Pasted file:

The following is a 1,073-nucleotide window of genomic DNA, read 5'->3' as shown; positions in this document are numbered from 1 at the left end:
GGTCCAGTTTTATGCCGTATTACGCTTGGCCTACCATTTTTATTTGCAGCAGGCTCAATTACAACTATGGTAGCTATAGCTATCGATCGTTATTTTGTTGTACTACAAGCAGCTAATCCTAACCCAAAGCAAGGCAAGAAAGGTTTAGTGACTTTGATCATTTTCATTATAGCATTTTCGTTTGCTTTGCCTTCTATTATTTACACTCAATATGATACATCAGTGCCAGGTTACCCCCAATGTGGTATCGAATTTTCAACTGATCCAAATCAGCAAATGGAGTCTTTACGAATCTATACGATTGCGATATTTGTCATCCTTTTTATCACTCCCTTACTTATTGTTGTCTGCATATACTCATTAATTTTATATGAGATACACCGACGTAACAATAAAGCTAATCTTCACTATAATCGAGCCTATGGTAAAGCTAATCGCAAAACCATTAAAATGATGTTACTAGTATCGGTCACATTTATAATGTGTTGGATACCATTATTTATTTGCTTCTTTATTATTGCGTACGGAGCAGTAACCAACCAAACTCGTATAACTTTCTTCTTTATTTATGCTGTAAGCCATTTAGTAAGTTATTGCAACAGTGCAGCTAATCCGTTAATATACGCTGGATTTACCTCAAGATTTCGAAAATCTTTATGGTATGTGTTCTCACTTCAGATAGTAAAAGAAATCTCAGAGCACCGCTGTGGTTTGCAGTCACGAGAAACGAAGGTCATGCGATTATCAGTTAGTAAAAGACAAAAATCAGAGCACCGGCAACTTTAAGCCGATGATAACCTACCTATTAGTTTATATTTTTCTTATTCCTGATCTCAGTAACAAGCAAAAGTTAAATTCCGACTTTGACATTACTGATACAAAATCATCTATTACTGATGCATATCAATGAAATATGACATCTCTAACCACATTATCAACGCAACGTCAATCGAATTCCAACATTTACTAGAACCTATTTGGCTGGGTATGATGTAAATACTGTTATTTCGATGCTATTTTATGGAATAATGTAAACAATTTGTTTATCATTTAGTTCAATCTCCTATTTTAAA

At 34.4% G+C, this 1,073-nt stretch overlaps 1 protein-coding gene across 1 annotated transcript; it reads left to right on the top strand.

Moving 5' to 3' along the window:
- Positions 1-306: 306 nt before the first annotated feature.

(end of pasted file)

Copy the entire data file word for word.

The following is a 1,073-nucleotide window of genomic DNA, read 5'->3' as shown; positions in this document are numbered from 1 at the left end:
GGTCCAGTTTTATGCCGTATTACGCTTGGCCTACCATTTTTATTTGCAGCAGGCTCAATTACAACTATGGTAGCTATAGCTATCGATCGTTATTTTGTTGTACTACAAGCAGCTAATCCTAACCCAAAGCAAGGCAAGAAAGGTTTAGTGACTTTGATCATTTTCATTATAGCATTTTCGTTTGCTTTGCCTTCTATTATTTACACTCAATATGATACATCAGTGCCAGGTTACCCCCAATGTGGTATCGAATTTTCAACTGATCCAAATCAGCAAATGGAGTCTTTACGAATCTATACGATTGCGATATTTGTCATCCTTTTTATCACTCCCTTACTTATTGTTGTCTGCATATACTCATTAATTTTATATGAGATACACCGACGTAACAATAAAGCTAATCTTCACTATAATCGAGCCTATGGTAAAGCTAATCGCAAAACCATTAAAATGATGTTACTAGTATCGGTCACATTTATAATGTGTTGGATACCATTATTTATTTGCTTCTTTATTATTGCGTACGGAGCAGTAACCAACCAAACTCGTATAACTTTCTTCTTTATTTATGCTGTAAGCCATTTAGTAAGTTATTGCAACAGTGCAGCTAATCCGTTAATATACGCTGGATTTACCTCAAGATTTCGAAAATCTTTATGGTATGTGTTCTCACTTCAGATAGTAAAAGAAATCTCAGAGCACCGCTGTGGTTTGCAGTCACGAGAAACGAAGGTCATGCGATTATCAGTTAGTAAAAGACAAAAATCAGAGCACCGGCAACTTTAAGCCGATGATAACCTACCTATTAGTTTATATTTTTCTTATTCCTGATCTCAGTAACAAGCAAAAGTTAAATTCCGACTTTGACATTACTGATACAAAATCATCTATTACTGATGCATATCAATGAAATATGACATCTCTAACCACATTATCAACGCAACGTCAATCGAATTCCAACATTTACTAGAACCTATTTGGCTGGGTATGATGTAAATACTGTTATTTCGATGCTATTTTATGGAATAATGTAAACAATTTGTTTATCATTTAGTTCAATCTCCTATTTTAAA

At 34.4% G+C, this 1,073-nt stretch overlaps 1 protein-coding gene across 1 annotated transcript; it reads left to right on the top strand.

Moving 5' to 3' along the window:
- Positions 1-306: 306 nt before the first annotated feature.